Wishful thinking, newspaper edition
From the wishful thinking dept. at Editor and Publisher.:
Returning to print shouldn’t be seen as taking a step back. Many readers still rely heavily on the print edition. A Pew Research Center study found that around half of newspaper readers in three U.S. metropolitan cities (Denver, Colo., Macon, Ga., and Sioux City, Iowa) only read in print.That's at the bottom of a mishmash, way-too-long piece that tries to make the case that poor woeful newspapers are being victimized again by technology, this time ad blockers (BTW, there's an easy way to get around Forbes' ad-blocking message and many other publishers').
With the saturation of news, the toxicity of online harassment, and the amount of poor Web experiences, readers will soon want to come back to print. This resurgence must take place if we want to keep print around for many more years, and publishers can accomplish that by immersing readers—not with virtual reality headsets—but with ink on their hands.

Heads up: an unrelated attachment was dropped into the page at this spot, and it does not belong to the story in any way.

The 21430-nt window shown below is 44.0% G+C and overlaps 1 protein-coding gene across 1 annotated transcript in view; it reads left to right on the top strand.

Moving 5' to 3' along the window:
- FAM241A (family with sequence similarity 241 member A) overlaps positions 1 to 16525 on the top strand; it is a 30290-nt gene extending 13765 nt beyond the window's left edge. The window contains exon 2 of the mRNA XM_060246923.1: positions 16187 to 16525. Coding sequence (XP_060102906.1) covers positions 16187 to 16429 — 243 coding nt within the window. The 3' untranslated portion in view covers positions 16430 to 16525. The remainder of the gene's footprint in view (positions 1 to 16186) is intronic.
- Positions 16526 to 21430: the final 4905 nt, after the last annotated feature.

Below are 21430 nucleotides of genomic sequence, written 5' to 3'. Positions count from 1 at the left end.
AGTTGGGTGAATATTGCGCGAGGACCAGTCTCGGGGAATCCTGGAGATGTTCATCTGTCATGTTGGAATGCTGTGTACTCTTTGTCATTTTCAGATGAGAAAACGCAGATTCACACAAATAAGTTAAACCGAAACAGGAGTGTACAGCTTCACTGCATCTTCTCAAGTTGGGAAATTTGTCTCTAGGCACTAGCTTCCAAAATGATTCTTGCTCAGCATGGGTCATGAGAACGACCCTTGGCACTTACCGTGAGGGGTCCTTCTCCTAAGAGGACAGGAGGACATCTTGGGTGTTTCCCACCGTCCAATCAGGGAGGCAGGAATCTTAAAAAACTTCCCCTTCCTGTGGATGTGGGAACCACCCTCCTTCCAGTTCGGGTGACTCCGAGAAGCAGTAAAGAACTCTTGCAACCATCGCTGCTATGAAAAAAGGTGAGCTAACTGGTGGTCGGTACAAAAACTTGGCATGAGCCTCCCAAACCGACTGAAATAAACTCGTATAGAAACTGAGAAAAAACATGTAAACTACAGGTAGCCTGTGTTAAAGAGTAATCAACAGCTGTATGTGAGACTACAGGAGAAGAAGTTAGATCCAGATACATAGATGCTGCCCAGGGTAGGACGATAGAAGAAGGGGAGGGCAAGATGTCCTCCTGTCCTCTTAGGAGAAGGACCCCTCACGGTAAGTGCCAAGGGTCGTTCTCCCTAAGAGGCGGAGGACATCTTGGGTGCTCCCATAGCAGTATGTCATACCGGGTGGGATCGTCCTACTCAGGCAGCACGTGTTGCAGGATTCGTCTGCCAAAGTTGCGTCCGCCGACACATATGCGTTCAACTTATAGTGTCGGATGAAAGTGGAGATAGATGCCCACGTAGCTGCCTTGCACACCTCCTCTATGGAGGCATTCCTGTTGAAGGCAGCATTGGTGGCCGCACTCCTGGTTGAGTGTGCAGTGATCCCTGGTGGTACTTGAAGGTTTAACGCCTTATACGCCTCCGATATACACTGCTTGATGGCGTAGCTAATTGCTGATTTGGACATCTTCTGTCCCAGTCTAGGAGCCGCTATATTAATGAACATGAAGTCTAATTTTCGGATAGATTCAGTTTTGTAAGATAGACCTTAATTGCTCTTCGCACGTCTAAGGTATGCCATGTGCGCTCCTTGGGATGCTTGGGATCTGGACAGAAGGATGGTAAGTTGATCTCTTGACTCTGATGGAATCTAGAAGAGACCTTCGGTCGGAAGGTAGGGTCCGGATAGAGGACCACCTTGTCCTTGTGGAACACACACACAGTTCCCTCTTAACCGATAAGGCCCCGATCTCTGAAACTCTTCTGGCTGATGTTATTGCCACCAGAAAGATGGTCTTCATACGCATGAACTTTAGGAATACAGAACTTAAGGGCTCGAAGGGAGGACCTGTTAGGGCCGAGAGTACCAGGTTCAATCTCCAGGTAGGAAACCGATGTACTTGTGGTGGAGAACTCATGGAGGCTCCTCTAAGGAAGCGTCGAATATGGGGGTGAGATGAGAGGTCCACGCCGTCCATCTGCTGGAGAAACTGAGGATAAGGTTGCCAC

That Pew statistic? It's a nice way of deception. Remember, it says half of all newspaper readers. It doesn't say what's happening to the overall number of newspaper readers (in other words, if there are still two newspaper readers and one reads only in print, you've met that stat -- but it's hardly a viable business model).
I'm a big fan of "newspapers" if you mean the term to refer to robust news orgs. If you mean it to refer to ink on paper, however, I'd like to introduce you to the dozens of students I interact with every semester. You know, the future higher income, higher educated readers your advertisers want. "Newspaper" is not in their daily universe.
This, of course, from the same people who have been telling themselves for years that as people age and buy houses, have kids, etc., they'll start reading newspapers -- despite every bit of solid social science research that's debunked that.
So how's that working out?